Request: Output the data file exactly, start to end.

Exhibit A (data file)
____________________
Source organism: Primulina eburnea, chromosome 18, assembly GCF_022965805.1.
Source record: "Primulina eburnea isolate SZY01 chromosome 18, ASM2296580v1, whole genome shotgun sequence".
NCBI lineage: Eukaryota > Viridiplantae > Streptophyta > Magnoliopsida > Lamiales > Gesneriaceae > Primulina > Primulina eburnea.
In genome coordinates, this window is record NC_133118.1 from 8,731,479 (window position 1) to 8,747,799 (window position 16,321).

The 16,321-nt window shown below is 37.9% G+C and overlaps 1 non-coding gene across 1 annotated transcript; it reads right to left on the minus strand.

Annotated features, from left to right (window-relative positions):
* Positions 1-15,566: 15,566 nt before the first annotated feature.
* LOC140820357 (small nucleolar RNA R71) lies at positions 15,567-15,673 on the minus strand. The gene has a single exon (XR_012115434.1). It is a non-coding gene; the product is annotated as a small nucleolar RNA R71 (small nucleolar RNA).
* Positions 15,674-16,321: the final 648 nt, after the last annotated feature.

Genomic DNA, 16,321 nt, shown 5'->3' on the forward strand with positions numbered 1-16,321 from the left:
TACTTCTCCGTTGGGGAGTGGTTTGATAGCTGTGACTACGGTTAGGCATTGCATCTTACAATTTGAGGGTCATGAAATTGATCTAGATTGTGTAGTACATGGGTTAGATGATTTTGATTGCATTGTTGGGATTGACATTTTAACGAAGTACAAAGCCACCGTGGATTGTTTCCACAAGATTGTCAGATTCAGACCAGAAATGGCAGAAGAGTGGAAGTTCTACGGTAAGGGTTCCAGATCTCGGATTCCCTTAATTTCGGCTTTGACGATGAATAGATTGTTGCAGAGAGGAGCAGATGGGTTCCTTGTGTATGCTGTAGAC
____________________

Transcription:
Source organism: Primulina eburnea, chromosome 18, assembly GCF_022965805.1.
Source record: "Primulina eburnea isolate SZY01 chromosome 18, ASM2296580v1, whole genome shotgun sequence".
NCBI lineage: Eukaryota > Viridiplantae > Streptophyta > Magnoliopsida > Lamiales > Gesneriaceae > Primulina > Primulina eburnea.
In genome coordinates, this window is record NC_133118.1 from 8,731,479 (window position 1) to 8,747,799 (window position 16,321).

The 16,321-nt window shown below is 37.9% G+C and overlaps 1 non-coding gene across 1 annotated transcript; it reads right to left on the minus strand.

Annotated features, from left to right (window-relative positions):
* Positions 1-15,566: 15,566 nt before the first annotated feature.
* LOC140820357 (small nucleolar RNA R71) lies at positions 15,567-15,673 on the minus strand. The gene has a single exon (XR_012115434.1). It is a non-coding gene; the product is annotated as a small nucleolar RNA R71 (small nucleolar RNA).
* Positions 15,674-16,321: the final 648 nt, after the last annotated feature.

Genomic DNA, 16,321 nt, shown 5'->3' on the forward strand with positions numbered 1-16,321 from the left:
TACTTCTCCGTTGGGGAGTGGTTTGATAGCTGTGACTACGGTTAGGCATTGCATCTTACAATTTGAGGGTCATGAAATTGATCTAGATTGTGTAGTACATGGGTTAGATGATTTTGATTGCATTGTTGGGATTGACATTTTAACGAAGTACAAAGCCACCGTGGATTGTTTCCACAAGATTGTCAGATTCAGACCAGAAATGGCAGAAGAGTGGAAGTTCTACGGTAAGGGTTCCAGATCTCGGATTCCCTTAATTTCGGCTTTGACGATGAATAGATTGTTGCAGAGAGGAGCAGATGGGTTCCTTGTGTATGCTGTAGAC